As previously noted, this distinct systems viewpoint differs from the more conventional viewpoint, which holds that affect is always preceded by and arises as a result of cognitive activity. The majority of consumer behavior models follow in this post-cognitive tradition. They posit that individuals decide what attitudes they will adopt (i.e., beliefs and desires) based on their current thoughts and feelings.
Affective forecasting models, by contrast, begin with assumptions about how people's emotions influence their thinking and then use this knowledge to explain observed patterns in decisions that involve risk taking, impulsivity, and other behaviors associated with negative affect.
In short, affective forecasting models start with cognition and attempt to link it to subsequent feelings. This viewpoint is consistent with research showing that people often make decisions after they have thought about them (i.e., reflect upon their options), rather than immediately following perceptions of need or desire (i.e., automatic processes).
Cognition also plays an important role in emotional decision making. People consider different factors when making decisions that involve risks or rewards than when making simple choices between alternatives. For example, researchers have shown that individuals take into account both immediate feelings (i.e., needs or desires) and long-term goals when deciding whether to accept a job offer or not.
People also consider the consequences of their actions.
Affective processes comprise all pleasant and negative feelings and responses to emotion-laden behavior, information, or beliefs. Affect may change people's perceptions of events as well as the results of cognitive effort; it can also feed, stifle, or stop cognition and activity. Cognitive psychologists study emotions with an eye toward understanding how they work in people—how they are produced by thoughts and interpreted by brains—and how they influence thinking and behavior.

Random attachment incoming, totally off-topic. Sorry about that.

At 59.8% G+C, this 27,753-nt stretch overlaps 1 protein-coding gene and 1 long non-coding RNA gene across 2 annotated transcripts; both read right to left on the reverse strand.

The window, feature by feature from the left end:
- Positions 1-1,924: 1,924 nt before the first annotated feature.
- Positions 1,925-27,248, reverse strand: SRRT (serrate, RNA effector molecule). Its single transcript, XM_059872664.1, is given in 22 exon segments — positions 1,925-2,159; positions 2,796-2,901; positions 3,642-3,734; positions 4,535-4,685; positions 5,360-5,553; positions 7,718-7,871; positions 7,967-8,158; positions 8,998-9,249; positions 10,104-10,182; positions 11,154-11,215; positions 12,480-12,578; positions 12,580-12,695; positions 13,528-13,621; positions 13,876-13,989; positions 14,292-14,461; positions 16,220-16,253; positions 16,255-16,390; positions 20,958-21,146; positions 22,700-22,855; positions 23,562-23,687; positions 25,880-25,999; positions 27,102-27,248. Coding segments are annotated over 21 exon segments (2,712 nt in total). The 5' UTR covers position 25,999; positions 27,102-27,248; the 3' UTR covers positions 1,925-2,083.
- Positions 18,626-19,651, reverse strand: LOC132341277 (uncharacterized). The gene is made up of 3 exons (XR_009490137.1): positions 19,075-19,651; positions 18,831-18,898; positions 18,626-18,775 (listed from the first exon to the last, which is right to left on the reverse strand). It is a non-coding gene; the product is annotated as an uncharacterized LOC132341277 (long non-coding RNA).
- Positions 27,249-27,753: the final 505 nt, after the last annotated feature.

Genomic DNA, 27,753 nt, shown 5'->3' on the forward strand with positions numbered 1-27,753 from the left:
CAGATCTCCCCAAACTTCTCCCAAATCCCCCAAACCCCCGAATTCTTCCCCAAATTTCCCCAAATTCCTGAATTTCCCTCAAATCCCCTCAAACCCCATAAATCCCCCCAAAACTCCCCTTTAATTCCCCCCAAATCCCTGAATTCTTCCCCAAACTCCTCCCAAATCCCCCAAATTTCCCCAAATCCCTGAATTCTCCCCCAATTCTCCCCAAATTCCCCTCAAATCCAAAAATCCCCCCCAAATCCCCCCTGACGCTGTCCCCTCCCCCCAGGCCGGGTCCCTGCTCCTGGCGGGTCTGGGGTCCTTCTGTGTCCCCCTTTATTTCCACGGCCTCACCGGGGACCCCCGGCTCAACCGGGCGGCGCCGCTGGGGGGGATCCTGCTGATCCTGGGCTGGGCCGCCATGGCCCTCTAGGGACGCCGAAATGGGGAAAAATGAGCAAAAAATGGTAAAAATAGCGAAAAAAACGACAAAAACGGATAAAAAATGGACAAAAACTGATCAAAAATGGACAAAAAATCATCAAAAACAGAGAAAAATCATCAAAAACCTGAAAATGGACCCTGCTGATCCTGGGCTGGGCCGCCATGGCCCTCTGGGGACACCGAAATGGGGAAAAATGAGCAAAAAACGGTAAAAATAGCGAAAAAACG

Affective processes are important in psychology because many mental processes depend on them. Feelings guide our actions and shape what we think about, so they play a key role in how we respond to situations and individuals around us. Emotions also help us decide which memories to keep and which to forget. Finally, emotions act as signals that tell us when something is wrong or right with our bodies or minds. Understanding emotions helps us understand people better.
Affective processes include feeling sad or afraid, loving or hating, and responding to others' behaviors. These are basic forms of emotional experience, but there are many other affective processes involved in more specific situations that have helped scientists understand certain types of behavior. For example, anxiety affects how we feel when faced with a threatening situation, anger makes us want to take action against those who hurt us, and guilt makes us want to do what's right.
Affective processes can be positive or negative.
Our ideas and perceptions of ourselves and others are referred to as social cognition. We acquire schemas and attitudes over time to help us better comprehend and interact with others. Affect refers to the feelings we have as a result of our experiences in life, and it encompasses both moods and emotions. Mood is a longer-lasting state of mind that tends to influence our experience of life generally, while emotion is a relatively short-lived psychological reaction pattern that can be either positive or negative in value. For example, anger is a negative emotion while frustration is a less intense form of disappointment that does not involve depression.
Cognition affects behavior by determining what will attract our attention, how we will interpret events, and what actions we will take. For example, if someone tells us that something is impossible, we should believe them since thinking things are possible makes them possible.
Affect also influences cognition and behavior. For example, feeling sad will make it harder to think clearly and act rationally. On the other hand, feeling happy will give you a boost of energy and make you more likely to take advantage of opportunities.
Finally, cognition also affects emotion and behavior. For example, if someone asks you why you look so sad, your brain automatically processes this information by triggering memories of past events and causing certain chemicals to be released into your body. These chemicals then cause facial muscles to contract and cause you to look sad.